How to Stop Worrying, Even in a Recession

3 steps to breaking the cycle of stress that hurts your work, family, and health.

By SHARE

Maybe you have a good job. Maybe you have money in the bank, under your mattress, or buried in a very deep hole in your backyard. But even if you do, it's still hard not to get caught up in the general tenor of the economic times—and start to worry.

Worry at night. Worry in the morning. Worry all day long.

Worry distorts your vision of reality. And it interferes with your work, your family life, and your health. Which only makes you worry more.

It's contagious, too.

So here are three simple steps to fight worry:

One: Worry profoundly. Dive into your worry. Think it through, thoroughly.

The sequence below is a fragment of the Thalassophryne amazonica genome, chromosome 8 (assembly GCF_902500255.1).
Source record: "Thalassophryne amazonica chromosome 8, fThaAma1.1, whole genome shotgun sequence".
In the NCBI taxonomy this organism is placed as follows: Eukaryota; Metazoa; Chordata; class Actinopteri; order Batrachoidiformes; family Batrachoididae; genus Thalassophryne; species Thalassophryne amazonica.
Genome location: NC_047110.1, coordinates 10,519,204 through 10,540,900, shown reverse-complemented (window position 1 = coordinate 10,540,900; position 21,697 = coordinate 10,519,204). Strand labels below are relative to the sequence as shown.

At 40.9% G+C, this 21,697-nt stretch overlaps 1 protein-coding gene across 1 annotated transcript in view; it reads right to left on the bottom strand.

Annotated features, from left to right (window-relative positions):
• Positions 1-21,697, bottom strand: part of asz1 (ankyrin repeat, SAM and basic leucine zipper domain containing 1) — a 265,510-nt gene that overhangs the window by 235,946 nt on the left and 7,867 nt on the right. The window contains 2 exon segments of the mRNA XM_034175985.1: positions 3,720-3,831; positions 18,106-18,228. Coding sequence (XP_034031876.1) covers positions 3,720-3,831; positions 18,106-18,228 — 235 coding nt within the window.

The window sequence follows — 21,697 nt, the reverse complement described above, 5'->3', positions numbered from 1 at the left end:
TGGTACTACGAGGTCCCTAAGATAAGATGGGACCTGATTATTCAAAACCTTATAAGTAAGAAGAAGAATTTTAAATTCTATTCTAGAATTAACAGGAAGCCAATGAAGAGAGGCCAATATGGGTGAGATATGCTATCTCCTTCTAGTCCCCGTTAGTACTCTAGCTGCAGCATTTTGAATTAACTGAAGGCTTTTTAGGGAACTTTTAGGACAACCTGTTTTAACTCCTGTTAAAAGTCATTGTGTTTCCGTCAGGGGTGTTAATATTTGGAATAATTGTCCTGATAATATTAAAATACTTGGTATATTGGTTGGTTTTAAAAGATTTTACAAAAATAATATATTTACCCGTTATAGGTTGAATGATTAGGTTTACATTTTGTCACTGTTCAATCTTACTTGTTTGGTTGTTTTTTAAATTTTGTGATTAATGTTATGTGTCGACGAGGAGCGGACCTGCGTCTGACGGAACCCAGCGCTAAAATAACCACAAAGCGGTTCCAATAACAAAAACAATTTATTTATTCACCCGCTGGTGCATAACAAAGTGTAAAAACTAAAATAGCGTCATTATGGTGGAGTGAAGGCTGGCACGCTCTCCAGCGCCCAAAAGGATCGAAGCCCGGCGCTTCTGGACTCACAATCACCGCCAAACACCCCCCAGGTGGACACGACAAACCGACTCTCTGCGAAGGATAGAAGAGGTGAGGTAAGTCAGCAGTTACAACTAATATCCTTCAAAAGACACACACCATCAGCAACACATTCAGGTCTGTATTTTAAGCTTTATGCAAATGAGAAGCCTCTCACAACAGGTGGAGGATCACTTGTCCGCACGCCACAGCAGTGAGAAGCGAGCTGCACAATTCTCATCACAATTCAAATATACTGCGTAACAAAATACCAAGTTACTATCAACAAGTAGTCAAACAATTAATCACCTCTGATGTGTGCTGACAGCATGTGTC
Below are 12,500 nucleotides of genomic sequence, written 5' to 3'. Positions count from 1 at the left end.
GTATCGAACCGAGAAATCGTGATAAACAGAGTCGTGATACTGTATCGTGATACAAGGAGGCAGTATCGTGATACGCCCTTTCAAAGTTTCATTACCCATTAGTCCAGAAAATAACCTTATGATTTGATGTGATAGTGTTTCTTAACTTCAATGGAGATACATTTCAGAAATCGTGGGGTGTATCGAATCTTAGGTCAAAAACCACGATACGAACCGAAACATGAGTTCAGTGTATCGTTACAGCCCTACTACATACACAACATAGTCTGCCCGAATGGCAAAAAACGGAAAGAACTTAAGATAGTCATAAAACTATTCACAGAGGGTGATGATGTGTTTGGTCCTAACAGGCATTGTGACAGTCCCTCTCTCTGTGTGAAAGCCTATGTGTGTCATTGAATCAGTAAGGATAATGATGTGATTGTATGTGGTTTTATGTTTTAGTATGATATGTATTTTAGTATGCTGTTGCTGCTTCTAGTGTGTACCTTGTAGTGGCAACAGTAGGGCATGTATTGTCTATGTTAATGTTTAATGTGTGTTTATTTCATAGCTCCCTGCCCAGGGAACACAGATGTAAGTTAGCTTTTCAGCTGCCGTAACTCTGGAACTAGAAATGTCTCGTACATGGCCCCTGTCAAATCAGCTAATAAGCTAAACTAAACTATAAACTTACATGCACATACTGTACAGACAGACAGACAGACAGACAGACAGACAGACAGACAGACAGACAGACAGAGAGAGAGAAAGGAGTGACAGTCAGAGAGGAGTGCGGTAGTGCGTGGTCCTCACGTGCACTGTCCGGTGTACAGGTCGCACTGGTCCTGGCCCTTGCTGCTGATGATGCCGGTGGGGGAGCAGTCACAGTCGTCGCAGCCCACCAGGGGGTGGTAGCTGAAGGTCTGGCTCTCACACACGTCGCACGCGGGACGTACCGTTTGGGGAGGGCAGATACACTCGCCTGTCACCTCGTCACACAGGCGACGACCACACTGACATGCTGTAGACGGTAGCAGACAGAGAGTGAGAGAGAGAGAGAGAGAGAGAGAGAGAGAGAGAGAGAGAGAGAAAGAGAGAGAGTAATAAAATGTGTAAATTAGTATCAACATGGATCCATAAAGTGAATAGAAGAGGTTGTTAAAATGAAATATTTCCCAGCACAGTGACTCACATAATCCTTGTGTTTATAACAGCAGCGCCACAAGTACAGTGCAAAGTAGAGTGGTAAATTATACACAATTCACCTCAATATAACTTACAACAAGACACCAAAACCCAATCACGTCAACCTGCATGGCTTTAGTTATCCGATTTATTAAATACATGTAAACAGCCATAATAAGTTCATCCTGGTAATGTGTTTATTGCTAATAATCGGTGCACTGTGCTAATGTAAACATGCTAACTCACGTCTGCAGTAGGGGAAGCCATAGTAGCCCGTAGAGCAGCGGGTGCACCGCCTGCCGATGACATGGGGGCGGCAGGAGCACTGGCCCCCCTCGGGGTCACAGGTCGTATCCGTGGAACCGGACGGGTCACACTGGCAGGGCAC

Two: Do something. Take concrete steps to deal with the worry. If bills are what keep you up at night, get a second job, have a yard sale, turn the thermostat down to 60—you know, the old spend less/earn more paradigm. If the concern is your job, make sure you are working up to your full ability and start to spiff up your network/résumé, "just in case."

Three: Then stop. The next time you start to worry, tell yourself this: "I already worried about that, and I've done all I can do to deal with it. I can do no more."

Then hug your spouse, child, or pet, phone a friend, take a walk, go for a bike ride, or pick up a good book.

One thing you never have to worry about: Many great pleasures are still, and always will be, free for the taking.

Karen Burns, Working Girl, is the author of The Amazing Adventures of Working Girl: Real-Life Career Advice You Can Actually Use, to be released by Running Press in April 2009. She blogs at karenburnsworkinggirl.com.